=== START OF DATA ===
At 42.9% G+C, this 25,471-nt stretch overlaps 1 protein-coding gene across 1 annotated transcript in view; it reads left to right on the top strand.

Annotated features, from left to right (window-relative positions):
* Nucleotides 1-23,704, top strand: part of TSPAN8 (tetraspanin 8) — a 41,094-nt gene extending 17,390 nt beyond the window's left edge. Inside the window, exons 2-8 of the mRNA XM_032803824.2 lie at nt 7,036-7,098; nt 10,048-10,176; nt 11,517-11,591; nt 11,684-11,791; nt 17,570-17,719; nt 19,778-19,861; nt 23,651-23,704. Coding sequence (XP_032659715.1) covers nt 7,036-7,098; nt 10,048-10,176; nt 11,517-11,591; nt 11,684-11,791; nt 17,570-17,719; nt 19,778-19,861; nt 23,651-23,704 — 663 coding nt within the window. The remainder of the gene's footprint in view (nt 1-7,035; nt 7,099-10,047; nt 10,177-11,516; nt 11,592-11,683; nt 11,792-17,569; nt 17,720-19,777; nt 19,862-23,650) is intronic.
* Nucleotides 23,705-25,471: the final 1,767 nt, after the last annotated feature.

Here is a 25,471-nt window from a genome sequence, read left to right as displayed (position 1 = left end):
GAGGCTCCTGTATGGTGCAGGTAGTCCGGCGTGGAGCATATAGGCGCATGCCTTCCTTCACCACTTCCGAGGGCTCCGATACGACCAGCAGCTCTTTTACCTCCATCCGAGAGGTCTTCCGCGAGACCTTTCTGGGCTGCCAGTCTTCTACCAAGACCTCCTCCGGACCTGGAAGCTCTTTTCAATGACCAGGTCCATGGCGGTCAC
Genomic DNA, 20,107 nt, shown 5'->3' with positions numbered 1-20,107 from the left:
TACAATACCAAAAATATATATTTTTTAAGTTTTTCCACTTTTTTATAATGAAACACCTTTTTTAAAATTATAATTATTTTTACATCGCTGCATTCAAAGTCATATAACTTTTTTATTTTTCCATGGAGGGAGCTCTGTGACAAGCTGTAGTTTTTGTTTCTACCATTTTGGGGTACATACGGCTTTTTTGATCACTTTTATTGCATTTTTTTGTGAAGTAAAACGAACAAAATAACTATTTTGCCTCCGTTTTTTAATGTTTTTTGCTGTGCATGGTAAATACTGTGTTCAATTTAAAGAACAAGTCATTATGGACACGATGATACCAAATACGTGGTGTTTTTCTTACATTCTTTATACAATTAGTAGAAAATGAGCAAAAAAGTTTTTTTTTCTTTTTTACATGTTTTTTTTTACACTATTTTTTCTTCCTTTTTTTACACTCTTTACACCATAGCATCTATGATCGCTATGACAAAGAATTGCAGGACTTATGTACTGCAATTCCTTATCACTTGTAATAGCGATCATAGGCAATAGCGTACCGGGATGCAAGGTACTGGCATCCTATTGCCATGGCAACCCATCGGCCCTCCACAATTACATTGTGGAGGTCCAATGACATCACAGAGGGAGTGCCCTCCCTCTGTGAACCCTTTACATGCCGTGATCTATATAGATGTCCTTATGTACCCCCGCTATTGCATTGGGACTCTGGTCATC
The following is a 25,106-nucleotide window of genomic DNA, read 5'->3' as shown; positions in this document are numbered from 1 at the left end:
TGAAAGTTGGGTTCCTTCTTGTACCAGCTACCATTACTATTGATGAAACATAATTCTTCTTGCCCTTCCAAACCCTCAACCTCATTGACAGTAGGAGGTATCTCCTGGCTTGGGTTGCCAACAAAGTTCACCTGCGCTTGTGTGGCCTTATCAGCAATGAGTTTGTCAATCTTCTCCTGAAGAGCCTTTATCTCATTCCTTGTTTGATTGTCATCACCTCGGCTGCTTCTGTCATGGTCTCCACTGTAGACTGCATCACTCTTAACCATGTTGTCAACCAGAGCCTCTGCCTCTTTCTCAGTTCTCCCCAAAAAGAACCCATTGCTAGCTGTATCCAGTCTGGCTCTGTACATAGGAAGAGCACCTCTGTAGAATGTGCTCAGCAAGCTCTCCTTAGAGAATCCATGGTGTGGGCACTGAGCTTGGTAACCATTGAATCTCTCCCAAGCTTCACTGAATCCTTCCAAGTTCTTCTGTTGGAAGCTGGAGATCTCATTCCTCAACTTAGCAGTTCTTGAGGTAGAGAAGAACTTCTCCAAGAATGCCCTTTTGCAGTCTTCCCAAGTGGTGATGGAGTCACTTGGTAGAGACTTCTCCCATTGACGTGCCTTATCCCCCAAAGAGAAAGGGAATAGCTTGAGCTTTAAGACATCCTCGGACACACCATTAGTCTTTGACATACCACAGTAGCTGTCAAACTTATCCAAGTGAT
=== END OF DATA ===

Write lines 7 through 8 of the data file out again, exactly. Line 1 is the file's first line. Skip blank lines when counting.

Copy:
Genomic DNA, 20,107 nt, shown 5'->3' with positions numbered 1-20,107 from the left:
TACAATACCAAAAATATATATTTTTTAAGTTTTTCCACTTTTTTATAATGAAACACCTTTTTTAAAATTATAATTATTTTTACATCGCTGCATTCAAAGTCATATAACTTTTTTATTTTTCCATGGAGGGAGCTCTGTGACAAGCTGTAGTTTTTGTTTCTACCATTTTGGGGTACATACGGCTTTTTTGATCACTTTTATTGCATTTTTTTGTGAAGTAAAACGAACAAAATAACTATTTTGCCTCCGTTTTTTAATGTTTTTTGCTGTGCATGGTAAATACTGTGTTCAATTTAAAGAACAAGTCATTATGGACACGATGATACCAAATACGTGGTGTTTTTCTTACATTCTTTATACAATTAGTAGAAAATGAGCAAAAAAGTTTTTTTTTCTTTTTTACATGTTTTTTTTTACACTATTTTTTCTTCCTTTTTTTACACTCTTTACACCATAGCATCTATGATCGCTATGACAAAGAATTGCAGGACTTATGTACTGCAATTCCTTATCACTTGTAATAGCGATCATAGGCAATAGCGTACCGGGATGCAAGGTACTGGCATCCTATTGCCATGGCAACCCATCGGCCCTCCACAATTACATTGTGGAGGTCCAATGACATCACAGAGGGAGTGCCCTCCCTCTGTGAACCCTTTACATGCCGTGATCTATATAGATGTCCTTATGTACCCCCGCTATTGCATTGGGACTCTGGTCATC